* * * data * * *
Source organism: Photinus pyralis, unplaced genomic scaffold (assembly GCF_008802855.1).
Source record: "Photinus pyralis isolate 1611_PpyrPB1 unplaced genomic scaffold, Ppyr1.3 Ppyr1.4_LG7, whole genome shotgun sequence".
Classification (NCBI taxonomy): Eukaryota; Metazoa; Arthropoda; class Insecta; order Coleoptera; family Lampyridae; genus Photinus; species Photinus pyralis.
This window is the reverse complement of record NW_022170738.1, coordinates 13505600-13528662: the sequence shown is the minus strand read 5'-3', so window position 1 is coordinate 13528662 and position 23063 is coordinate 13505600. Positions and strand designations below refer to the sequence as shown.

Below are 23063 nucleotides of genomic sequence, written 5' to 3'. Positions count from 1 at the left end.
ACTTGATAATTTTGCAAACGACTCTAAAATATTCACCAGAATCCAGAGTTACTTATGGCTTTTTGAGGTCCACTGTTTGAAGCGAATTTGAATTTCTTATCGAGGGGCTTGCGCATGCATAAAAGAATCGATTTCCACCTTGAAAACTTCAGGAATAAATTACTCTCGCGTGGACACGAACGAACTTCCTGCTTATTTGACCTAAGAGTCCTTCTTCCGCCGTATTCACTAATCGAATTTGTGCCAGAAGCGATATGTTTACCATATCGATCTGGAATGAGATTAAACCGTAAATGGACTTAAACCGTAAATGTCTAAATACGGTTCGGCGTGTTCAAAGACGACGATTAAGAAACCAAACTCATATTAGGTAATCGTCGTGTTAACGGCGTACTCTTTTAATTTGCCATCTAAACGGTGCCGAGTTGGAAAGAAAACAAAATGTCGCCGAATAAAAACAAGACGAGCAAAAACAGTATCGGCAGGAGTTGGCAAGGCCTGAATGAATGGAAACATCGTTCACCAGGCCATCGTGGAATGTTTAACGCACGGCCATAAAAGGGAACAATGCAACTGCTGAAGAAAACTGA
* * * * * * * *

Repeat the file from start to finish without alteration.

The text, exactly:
Source organism: Photinus pyralis, unplaced genomic scaffold (assembly GCF_008802855.1).
Source record: "Photinus pyralis isolate 1611_PpyrPB1 unplaced genomic scaffold, Ppyr1.3 Ppyr1.4_LG7, whole genome shotgun sequence".
Classification (NCBI taxonomy): Eukaryota; Metazoa; Arthropoda; class Insecta; order Coleoptera; family Lampyridae; genus Photinus; species Photinus pyralis.
This window is the reverse complement of record NW_022170738.1, coordinates 13505600-13528662: the sequence shown is the minus strand read 5'-3', so window position 1 is coordinate 13528662 and position 23063 is coordinate 13505600. Positions and strand designations below refer to the sequence as shown.

Below are 23063 nucleotides of genomic sequence, written 5' to 3'. Positions count from 1 at the left end.
ACTTGATAATTTTGCAAACGACTCTAAAATATTCACCAGAATCCAGAGTTACTTATGGCTTTTTGAGGTCCACTGTTTGAAGCGAATTTGAATTTCTTATCGAGGGGCTTGCGCATGCATAAAAGAATCGATTTCCACCTTGAAAACTTCAGGAATAAATTACTCTCGCGTGGACACGAACGAACTTCCTGCTTATTTGACCTAAGAGTCCTTCTTCCGCCGTATTCACTAATCGAATTTGTGCCAGAAGCGATATGTTTACCATATCGATCTGGAATGAGATTAAACCGTAAATGGACTTAAACCGTAAATGTCTAAATACGGTTCGGCGTGTTCAAAGACGACGATTAAGAAACCAAACTCATATTAGGTAATCGTCGTGTTAACGGCGTACTCTTTTAATTTGCCATCTAAACGGTGCCGAGTTGGAAAGAAAACAAAATGTCGCCGAATAAAAACAAGACGAGCAAAAACAGTATCGGCAGGAGTTGGCAAGGCCTGAATGAATGGAAACATCGTTCACCAGGCCATCGTGGAATGTTTAACGCACGGCCATAAAAGGGAACAATGCAACTGCTGAAGAAAACTGA